can you feel it
Here is Nora being gleeful about a scene of destruction near my neighborhood. We watched enormous claws rip out rebar for as long as we could, without being late for school. It was totally great.
The thing being destroyed is a public library, but fear not! A new, better one is being built in its place. I am not sure when it is expected to be done, but probably by summer. This library project was hotly contested in my neighborhood, for reasons I never quite understood. Sad as it is to say, these days you should probably be thrilled that a municipality is not shuttering its libraries altogether. For weeks after the plan was announced I was constantly accosted at the train station by people with petitions and flyers—-“Did you hear they are tearing down our library?” I would always say brightly, “Yes! And building an awesome new one right in its place! Such good news!” Cue the dirty looks.
Then there were petitions about wanting a “temporary library.” Where would that go? And may I remind everyone that there is another branch library 1.5 miles away? Accessible by a single public bus? A 10-minute bike ride? Or hell, even a 30-minute walk for the moderately able-bodied?
Some people are never happy. My office is moving next year. The new building is much more modern. We will have a gym, showers, tons of bike racks. But oh no the workstations will not be exactly the same! The public school day recently lengthened by 30 minutes, which meant (among other things) that most schools increased not only their instructional time but their recess, physical education, and lunch periods. But that very slightly affects my child’s schedule! (We won’t even get into the gripe about “MY child does not need more school.” Guess what? Some kids do. Did you miss the first word in that “public school” phrase?)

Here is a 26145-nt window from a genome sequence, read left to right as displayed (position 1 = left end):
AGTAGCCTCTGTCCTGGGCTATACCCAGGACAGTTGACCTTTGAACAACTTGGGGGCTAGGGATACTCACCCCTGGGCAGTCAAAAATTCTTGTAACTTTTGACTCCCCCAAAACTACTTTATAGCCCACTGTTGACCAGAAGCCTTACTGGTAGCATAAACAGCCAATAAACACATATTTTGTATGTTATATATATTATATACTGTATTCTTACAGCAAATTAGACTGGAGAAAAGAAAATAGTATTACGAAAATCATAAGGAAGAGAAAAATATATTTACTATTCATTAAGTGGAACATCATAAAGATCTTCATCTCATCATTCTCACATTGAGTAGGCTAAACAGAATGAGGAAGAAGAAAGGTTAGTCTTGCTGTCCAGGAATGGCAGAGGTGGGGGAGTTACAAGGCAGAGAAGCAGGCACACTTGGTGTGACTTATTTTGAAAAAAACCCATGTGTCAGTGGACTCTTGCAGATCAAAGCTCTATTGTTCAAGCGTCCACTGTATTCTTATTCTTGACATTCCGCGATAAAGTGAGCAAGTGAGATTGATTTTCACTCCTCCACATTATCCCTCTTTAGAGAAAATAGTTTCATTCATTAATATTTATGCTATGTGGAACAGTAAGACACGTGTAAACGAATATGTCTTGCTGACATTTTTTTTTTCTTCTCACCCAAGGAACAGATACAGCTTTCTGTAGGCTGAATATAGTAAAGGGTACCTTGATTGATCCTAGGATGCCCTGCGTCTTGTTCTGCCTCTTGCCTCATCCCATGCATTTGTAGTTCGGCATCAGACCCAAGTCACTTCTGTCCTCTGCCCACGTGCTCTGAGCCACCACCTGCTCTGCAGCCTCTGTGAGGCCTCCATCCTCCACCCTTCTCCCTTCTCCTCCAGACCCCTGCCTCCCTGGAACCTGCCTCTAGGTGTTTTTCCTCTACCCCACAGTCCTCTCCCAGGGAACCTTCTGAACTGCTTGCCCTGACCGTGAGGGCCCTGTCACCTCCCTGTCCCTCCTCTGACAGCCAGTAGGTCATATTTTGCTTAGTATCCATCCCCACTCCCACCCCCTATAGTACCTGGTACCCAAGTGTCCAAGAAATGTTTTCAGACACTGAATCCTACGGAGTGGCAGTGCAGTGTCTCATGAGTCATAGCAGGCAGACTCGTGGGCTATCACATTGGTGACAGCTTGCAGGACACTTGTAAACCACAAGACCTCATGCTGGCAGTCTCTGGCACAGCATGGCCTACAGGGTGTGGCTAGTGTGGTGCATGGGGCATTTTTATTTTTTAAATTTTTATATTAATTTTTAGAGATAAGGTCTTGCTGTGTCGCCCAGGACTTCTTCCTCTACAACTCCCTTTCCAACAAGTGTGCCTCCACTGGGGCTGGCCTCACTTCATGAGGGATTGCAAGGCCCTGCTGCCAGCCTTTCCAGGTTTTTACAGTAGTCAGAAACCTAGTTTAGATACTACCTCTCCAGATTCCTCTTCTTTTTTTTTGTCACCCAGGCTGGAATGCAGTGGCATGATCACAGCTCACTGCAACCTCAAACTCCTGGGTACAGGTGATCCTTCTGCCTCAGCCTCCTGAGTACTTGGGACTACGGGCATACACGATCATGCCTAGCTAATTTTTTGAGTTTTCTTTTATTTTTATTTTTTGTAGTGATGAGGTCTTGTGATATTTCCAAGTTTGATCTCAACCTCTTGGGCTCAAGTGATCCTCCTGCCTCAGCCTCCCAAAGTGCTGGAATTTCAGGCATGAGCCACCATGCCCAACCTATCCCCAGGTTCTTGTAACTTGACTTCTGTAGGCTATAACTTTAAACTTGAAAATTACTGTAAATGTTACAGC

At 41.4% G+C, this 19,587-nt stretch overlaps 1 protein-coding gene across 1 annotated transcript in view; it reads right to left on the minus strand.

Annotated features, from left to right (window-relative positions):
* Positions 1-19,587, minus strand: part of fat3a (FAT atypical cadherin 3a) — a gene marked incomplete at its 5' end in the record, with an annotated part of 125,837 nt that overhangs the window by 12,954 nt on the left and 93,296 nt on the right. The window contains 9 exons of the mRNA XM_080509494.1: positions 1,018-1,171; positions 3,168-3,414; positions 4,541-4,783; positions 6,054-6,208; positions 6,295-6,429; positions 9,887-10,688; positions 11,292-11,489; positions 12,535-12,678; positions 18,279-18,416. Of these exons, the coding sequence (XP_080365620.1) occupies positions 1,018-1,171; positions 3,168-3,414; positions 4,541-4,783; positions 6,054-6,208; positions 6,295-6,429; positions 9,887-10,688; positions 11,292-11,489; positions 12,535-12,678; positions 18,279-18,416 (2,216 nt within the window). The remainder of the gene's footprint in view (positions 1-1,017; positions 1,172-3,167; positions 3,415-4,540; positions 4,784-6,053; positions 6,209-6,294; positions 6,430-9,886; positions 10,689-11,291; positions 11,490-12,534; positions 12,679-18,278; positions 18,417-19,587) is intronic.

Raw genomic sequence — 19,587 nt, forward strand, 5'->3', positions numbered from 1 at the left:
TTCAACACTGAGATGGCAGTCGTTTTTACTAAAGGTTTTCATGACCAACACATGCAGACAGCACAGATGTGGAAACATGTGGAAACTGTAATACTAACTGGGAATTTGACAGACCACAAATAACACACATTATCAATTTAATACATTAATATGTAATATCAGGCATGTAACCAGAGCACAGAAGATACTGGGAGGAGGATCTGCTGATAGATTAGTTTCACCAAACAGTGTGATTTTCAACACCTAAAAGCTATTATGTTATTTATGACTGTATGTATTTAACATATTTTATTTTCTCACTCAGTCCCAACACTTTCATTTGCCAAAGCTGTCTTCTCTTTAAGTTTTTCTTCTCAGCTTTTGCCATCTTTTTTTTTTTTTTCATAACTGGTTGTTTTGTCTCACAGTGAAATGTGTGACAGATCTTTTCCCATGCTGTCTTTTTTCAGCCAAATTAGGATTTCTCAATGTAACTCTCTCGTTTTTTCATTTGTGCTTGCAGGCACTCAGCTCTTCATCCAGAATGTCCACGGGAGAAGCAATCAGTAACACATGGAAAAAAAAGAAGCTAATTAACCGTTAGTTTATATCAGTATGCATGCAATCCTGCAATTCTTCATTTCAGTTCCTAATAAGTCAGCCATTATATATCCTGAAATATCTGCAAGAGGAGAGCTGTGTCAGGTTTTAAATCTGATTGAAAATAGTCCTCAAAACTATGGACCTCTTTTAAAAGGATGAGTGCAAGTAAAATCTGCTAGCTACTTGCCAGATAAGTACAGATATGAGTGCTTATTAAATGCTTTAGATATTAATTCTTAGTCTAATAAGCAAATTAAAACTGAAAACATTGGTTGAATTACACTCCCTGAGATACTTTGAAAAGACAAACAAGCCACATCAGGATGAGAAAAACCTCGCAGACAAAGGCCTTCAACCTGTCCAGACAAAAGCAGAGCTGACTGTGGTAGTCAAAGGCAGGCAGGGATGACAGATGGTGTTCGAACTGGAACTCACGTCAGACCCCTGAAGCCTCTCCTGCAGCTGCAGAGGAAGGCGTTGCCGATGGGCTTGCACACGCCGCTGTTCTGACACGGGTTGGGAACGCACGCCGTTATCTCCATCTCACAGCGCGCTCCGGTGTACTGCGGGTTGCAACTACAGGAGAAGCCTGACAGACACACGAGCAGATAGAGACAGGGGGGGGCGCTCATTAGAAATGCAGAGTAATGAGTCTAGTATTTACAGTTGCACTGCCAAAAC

And now I am griping about gripers! It must be all the Christmas spirit bubbling up inside of me. Like a terrible infected blister of holiday cheer.
MORE WALKING-TO-SCHOOL FUN
For some reason, Nora and I were talking about the social norm of keeping one’s genitals covered. The phrase “private-parts department” got used.
Nora: That sounds like part of a store.
Me: It does. “Hello, Private Parts Department? I have a question about private parts.”
Nora [deep voice, pretending to be on the phone]: “Well, why don’t you ask your mom or dad? Or read a book?”
Me [seriously, making a Parenting Point]: Maybe some people feel like they can’t talk about that with their parents.
Nora: Why not?
Me: I don’t know, maybe their parent doesn’t like talking about it.
Nora: Well, everyone has private parts. Those kids should just say, “HELLO, Mom, you have private parts too. It’s, like, biological. Deal with it.”
Me [diplomatic]: Wow, maybe the kid could find a less-rude way to say that. But you’re right.
Nora: It’s okay to be a little rude if it’s the truth.
Debatable, but okay. Biological. Deal with it.
Other things we have talked about recently on the morning walk: car insurance and how it works, the esophagus, why Christmas is in the winter (hint: pagans!), who invented hockey, legal working age and child labor law, and whether, if there were a machine that could duplicate you atom by atom, you would have the same mind and thoughts. (Me: yes; her: no. I was a bit disappointed to not be raising a pure materialist.)
BAD HOLIDAY AIM
Target: no. Just no. Where are we, Japan? (Aaaaaand that’s the reason for the season. Bukkake jokes. I think we’re done here.)
—mimi smartypants brought you some figgy pudding.